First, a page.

by Sigalit Hoffman
Chris Schulz, head of the Representative Union slate, has promised to
take office today, despite the fact that a ruling on the legality of the
November student election is not expected for about two weeks.
As far as were concerned, the Representative Union is not
waiting for any ruling, since the contestation process set out in the
CSU bylaws has not been followed, Schulz said.
Jessica Lajambe, the chief electoral officer, received 85 complaints and
two election challenges, so she asked the universitys four-member
judicial board to decide whether the mid-term election was legal.
I cant ignore the severity of the contestations, Lajambe
said. To make a decision would have been irresponsible towards the
The head of the Representative Union called Lajambes move to pass
the decision on to the judicial board illegal, but Lajambe defended her
decision saying the CSU election bylaws were outdated due
to the special circumstances of the election.
They didnt hold [up] well in the legal sphere, she said.
Had my decision not been favourable to the [RU] party, it would
have been contested anyway.
Lajambe investigated the complaints and wrote a report of her findings,
which the CSU was scheduled to review at its meeting last night. Lajambe
said the election had been messy.
I hope this will be an eye-opener for council I hope they
take note of the election discrepancies, she said. Lajambe recommended
remodeling the CSU election bylaws based on the federal electoral system.
Schulz said that according to the student unions own constitution,
the newly elected council is supposed to take office once the council
receives the report. Were expecting the CSU to adhere to its
own bylaws, he said.
Schulz won the election with 45 per cent of the vote, but his campaign
was mired in controversy after his party was accused of improper communication
with another slate. The allegations led the CEO to temporarily bar the
Representative Union from the running.
Lajambe reinstated the party hours later, and had to extend the election
to give the voters who had been presented with a truncated ballot the
chance to vote again. The election proper was Nov. 27 to 30, and the special
election was Nov. 29 to Dec. 5.
The Umbrella Party, led by Zev Tiefenbach, came in second with about 38
per cent of the vote. About 3,600 Concordia students voted, surpassing
last years record turnout by one third. However, almost 21,000 students
were eligible to vote.
In the meantime, Schulz has sent a lawyers letter to interim CSU
president Patrice Blais to protest the temporary three-member executive
council he formed. Blais, who was vice-president finance, stepped in when
Sabrina Stea resigned as president just before the election. Stea was
subsequently elected to the CSU Council of Representatives in the by-election.
According to the bylaws, the interim presidency ended once the by-elections
were held, Schulz said. He called the move a ploy to allow Blais
to hang onto the presidency.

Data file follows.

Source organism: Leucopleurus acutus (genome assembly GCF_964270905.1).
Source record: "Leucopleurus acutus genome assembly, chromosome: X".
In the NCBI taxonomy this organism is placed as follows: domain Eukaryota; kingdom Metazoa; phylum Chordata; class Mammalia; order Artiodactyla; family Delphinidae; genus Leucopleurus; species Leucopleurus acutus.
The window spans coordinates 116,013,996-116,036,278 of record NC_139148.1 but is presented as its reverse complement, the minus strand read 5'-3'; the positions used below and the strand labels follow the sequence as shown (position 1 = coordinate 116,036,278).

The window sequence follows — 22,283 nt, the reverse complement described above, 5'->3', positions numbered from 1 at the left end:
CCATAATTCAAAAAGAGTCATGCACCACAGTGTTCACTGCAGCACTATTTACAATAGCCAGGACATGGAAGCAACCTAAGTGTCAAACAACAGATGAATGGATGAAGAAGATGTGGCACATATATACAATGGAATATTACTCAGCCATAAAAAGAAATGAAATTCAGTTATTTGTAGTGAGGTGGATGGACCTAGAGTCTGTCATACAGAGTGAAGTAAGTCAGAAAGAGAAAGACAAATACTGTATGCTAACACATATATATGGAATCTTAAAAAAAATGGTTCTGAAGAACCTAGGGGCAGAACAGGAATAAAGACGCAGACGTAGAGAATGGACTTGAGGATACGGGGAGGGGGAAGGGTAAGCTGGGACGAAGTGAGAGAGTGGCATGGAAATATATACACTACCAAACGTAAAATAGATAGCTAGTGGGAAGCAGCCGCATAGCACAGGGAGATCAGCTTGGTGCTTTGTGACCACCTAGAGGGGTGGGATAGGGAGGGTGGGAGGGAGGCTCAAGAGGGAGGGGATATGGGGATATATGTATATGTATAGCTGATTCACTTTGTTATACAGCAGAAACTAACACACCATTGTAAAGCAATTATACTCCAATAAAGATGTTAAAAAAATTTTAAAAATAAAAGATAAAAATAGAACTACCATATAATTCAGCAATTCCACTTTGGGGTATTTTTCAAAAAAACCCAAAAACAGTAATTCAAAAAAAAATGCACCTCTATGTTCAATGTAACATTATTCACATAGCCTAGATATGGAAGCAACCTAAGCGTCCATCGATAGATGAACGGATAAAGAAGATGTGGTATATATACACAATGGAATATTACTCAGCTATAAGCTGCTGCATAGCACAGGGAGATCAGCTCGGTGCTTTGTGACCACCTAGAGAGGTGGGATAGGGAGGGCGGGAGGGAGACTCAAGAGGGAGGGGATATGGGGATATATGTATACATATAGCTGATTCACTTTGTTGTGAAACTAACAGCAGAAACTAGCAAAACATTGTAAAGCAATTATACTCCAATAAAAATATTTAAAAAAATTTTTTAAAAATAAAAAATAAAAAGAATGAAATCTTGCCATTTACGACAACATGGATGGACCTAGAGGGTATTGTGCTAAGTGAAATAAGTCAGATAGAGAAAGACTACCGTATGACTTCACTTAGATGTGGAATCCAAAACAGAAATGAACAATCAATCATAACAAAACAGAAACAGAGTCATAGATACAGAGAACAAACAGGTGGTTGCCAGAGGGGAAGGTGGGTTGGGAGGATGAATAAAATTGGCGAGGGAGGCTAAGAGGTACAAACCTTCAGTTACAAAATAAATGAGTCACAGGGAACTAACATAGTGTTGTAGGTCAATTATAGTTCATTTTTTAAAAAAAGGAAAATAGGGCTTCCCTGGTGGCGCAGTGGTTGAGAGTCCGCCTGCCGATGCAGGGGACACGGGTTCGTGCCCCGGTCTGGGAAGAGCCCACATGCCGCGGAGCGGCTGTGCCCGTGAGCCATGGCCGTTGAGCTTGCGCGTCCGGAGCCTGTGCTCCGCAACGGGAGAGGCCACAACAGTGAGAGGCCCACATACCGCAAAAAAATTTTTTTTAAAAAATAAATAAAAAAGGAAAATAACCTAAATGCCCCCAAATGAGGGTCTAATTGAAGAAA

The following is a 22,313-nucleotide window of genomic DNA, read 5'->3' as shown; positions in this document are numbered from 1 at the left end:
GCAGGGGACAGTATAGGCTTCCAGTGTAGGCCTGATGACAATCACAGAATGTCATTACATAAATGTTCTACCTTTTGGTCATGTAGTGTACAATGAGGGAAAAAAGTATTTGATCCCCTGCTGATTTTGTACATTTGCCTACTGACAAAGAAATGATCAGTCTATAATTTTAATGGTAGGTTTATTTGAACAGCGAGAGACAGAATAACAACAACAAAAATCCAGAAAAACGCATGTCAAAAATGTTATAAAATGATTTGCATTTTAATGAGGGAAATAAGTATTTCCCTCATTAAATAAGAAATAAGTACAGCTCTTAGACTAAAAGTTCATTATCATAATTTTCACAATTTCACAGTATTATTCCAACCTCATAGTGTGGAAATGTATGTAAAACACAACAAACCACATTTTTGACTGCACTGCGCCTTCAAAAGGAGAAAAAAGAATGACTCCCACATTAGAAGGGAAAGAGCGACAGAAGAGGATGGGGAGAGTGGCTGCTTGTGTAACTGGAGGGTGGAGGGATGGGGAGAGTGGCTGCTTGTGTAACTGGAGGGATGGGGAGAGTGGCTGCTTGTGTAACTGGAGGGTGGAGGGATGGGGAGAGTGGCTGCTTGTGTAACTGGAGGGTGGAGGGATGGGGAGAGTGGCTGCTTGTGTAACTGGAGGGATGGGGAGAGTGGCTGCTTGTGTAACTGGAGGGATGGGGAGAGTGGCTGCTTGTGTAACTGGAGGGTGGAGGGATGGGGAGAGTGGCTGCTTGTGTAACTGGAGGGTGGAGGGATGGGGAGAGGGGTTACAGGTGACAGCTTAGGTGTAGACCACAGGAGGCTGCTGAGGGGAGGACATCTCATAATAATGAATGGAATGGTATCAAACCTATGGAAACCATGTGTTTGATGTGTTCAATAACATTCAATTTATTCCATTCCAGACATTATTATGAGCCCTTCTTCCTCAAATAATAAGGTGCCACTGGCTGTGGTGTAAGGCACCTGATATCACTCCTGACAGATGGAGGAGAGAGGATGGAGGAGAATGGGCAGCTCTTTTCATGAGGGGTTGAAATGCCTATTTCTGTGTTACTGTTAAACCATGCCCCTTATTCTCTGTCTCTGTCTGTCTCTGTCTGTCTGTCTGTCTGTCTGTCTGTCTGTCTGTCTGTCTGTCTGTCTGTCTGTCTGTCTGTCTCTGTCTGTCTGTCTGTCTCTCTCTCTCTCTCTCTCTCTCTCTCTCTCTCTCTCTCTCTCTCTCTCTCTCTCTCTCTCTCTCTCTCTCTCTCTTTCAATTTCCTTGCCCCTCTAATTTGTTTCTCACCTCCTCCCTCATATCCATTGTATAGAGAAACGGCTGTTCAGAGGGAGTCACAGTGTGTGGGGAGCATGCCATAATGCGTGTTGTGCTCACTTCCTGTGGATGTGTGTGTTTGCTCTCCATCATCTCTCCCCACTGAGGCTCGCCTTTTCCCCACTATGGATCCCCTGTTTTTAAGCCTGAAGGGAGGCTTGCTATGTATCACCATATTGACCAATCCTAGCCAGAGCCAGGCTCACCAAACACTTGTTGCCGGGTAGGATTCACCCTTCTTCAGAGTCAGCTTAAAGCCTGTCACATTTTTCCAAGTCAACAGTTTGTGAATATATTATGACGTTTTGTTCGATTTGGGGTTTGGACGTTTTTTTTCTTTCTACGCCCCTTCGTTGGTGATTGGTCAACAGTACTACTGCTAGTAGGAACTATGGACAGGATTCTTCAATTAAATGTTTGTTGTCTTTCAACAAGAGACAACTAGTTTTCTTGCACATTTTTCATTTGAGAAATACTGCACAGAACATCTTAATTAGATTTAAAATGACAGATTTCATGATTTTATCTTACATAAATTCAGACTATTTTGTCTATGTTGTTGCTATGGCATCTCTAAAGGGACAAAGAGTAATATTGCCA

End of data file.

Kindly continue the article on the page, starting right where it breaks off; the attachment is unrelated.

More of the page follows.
President-elect eager to take
Chris Schulz, the president-elect of the Concordia Student Union, wants
to make the CSU more accessible to students and more cooperative with the
We want to reach out to students, Schulz said. It shouldnt
take 30 days of stopping by and hoping to catch a member of the executive.
It should be a matter of dropping by or making a phone call.
Schulz said the preceding executive suffered from a deficit of legitimacy
in the eyes of its constituents because it didnt respond to their
He also wants to build a dialogue with the university through the Dean of
Students. A hostile, confrontational relationship isnt constructive,
Schulz hopes to start a student services fund that will help students gain
access to campus resources. The fund will help students rent audio-visual
equipment as well as the Oscar Peterson Concert Hall or the D.B. Clarke
Theatre. Though Schulz will have a very short term as president just
this term he hopes to at least lay the foundation for the completion
of his projects.
He said his most pressing project is repairing the universitys public
image. We feel its very important to undo the damage thats
been done. Schulz is planning a massive drive for food and clothing
for needy Montrealers if he enters office.
Schulz was elected with just over 45 per cent of the vote, but complaints
about the election might jeopardize his presidency. He promises to honour
the results of the student referendum if the universitys judicial
board accepts his nomination.
We have a mandate to address every [referendum question] that passed
and to take measures towards their eventual completion, he said. The
results included democratizing the position of the Dean of Students, and
demanding that the university repeal its decision to exact a 1.61 per cent
bad debt fee on the funds of money transferred to several student
groups to cover the costs of those students who default on payment of their
Schulz is upbeat despite the controversy surrounding the election, which
drew in about 3,600 voters.
We doubled last years turnout, and raised the record CSU turnout
by one third, he said. This is a big step for students, its
a positive one, and its only going to go up from here.